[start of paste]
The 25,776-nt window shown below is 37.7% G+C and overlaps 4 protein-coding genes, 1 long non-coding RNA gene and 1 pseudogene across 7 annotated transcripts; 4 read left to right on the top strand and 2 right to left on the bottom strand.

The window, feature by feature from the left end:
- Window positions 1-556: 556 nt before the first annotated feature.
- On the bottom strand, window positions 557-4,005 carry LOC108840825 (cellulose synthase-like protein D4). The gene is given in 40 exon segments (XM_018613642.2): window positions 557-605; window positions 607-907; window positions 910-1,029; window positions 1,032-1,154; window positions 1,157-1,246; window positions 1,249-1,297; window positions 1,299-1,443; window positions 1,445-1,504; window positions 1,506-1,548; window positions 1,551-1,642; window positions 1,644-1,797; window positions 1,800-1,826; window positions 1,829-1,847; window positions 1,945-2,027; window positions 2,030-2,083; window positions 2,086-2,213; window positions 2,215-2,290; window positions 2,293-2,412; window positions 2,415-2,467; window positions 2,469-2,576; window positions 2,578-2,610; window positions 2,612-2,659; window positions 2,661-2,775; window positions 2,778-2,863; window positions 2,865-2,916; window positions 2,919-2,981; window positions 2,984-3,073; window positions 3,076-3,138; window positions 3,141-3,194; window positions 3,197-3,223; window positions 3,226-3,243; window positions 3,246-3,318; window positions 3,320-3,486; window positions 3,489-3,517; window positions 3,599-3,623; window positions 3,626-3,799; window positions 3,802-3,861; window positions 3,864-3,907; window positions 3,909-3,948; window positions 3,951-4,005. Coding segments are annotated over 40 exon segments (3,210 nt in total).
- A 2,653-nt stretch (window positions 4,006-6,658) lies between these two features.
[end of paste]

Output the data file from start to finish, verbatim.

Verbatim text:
The 25,776-nt window shown below is 37.7% G+C and overlaps 4 protein-coding genes, 1 long non-coding RNA gene and 1 pseudogene across 7 annotated transcripts; 4 read left to right on the top strand and 2 right to left on the bottom strand.

The window, feature by feature from the left end:
- Window positions 1-556: 556 nt before the first annotated feature.
- On the bottom strand, window positions 557-4,005 carry LOC108840825 (cellulose synthase-like protein D4). The gene is given in 40 exon segments (XM_018613642.2): window positions 557-605; window positions 607-907; window positions 910-1,029; window positions 1,032-1,154; window positions 1,157-1,246; window positions 1,249-1,297; window positions 1,299-1,443; window positions 1,445-1,504; window positions 1,506-1,548; window positions 1,551-1,642; window positions 1,644-1,797; window positions 1,800-1,826; window positions 1,829-1,847; window positions 1,945-2,027; window positions 2,030-2,083; window positions 2,086-2,213; window positions 2,215-2,290; window positions 2,293-2,412; window positions 2,415-2,467; window positions 2,469-2,576; window positions 2,578-2,610; window positions 2,612-2,659; window positions 2,661-2,775; window positions 2,778-2,863; window positions 2,865-2,916; window positions 2,919-2,981; window positions 2,984-3,073; window positions 3,076-3,138; window positions 3,141-3,194; window positions 3,197-3,223; window positions 3,226-3,243; window positions 3,246-3,318; window positions 3,320-3,486; window positions 3,489-3,517; window positions 3,599-3,623; window positions 3,626-3,799; window positions 3,802-3,861; window positions 3,864-3,907; window positions 3,909-3,948; window positions 3,951-4,005. Coding segments are annotated over 40 exon segments (3,210 nt in total).
- A 2,653-nt stretch (window positions 4,006-6,658) lies between these two features.